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Auschwitz Concentration Camp

On January 27, 1945, Russian troops went to Auschwitz, which was a village in southern Poland. There, in Auschwitz's were concentration camps. They found 7,600 inmates and World War II's most awful secret, the Holocaust. A few days later the U.S. Army freed another well known Nazi death camp, named Dachau. The soldiers saw starving prisoners, bones protruding from their skin, serial numbers tattooed on their arm, stacks of half-burned corpses, and piles of human hair. Auschwitz was not the first Nazi concentration camp that had an uncertain peculiarity that it had belonged to Dachau. But Auschwitz was the most notorious camp. At Auschwitz, 1.6 million people died. More than three fourths of the victims were Jews. The rest were Gypsies, Polish Catholics, and Russian prisoners of war. The other people that lost their lives were the disabled, homosexuals, political prisoners, and others that were consider unfit to survive by Hitler. The Prisoners would enter through a gate with the words "Work Will Make You Free" written on it. The Nazi guards would direct each prisoner either to the left or to the right. The healthy and strong went to the right. The weak, the elderly, and the very young went up a ramp to the left, which led to the gas chambers. The prisoners were told that the chambers were showers. The ashes from the bodies were used as road filler and fertilizer, or were dumped into nearby ponds and fields. Auschwitz was a creation of Hitler's belief that Germans were a superior race that had a right to kill those that were inferior to them. The Nazis tried to cover up their cruel scheme but, four prisoners escaped from Auschwitz, carrying evidence that showed the Nazi's program of mass murder. The controversy with Franklin Roosevelt and his knowledge of the camp was true. And if they stopped Hitler in 1938 there probably wouldn’t have been a World War II. They say that this was not the first time that the U.S. help didn’t come...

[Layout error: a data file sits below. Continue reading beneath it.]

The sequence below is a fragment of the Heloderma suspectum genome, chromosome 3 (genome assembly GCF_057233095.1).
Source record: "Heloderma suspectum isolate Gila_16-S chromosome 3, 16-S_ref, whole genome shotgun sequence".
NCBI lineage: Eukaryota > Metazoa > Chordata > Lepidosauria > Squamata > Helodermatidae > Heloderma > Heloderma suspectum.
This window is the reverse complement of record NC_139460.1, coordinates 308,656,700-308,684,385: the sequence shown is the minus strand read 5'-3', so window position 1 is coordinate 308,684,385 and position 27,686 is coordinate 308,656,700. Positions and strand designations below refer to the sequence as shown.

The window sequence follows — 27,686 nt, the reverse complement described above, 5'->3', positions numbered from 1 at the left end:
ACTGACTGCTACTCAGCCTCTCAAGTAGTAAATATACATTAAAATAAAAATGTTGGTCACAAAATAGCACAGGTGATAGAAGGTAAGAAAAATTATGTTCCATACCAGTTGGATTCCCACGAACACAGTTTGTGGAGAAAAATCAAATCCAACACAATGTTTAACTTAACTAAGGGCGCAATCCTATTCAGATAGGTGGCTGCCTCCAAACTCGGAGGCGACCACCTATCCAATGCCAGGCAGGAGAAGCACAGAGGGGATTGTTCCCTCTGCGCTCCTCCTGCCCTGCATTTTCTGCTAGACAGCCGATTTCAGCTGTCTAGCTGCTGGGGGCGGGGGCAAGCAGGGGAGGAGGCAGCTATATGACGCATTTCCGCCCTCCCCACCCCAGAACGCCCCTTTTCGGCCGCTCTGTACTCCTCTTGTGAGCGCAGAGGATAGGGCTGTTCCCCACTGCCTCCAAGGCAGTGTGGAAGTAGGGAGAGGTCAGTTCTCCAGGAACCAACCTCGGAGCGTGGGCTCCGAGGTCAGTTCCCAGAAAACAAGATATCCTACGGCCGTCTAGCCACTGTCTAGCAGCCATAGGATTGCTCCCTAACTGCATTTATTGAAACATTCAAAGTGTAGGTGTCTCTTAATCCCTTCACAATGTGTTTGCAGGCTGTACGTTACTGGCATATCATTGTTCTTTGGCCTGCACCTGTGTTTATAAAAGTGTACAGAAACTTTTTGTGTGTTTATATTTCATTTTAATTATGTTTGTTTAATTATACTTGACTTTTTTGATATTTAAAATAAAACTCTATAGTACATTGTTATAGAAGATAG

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Auschwitz Concentration Camp. (1969, December 31). In Retrieved 18:28, August 30, 2014, from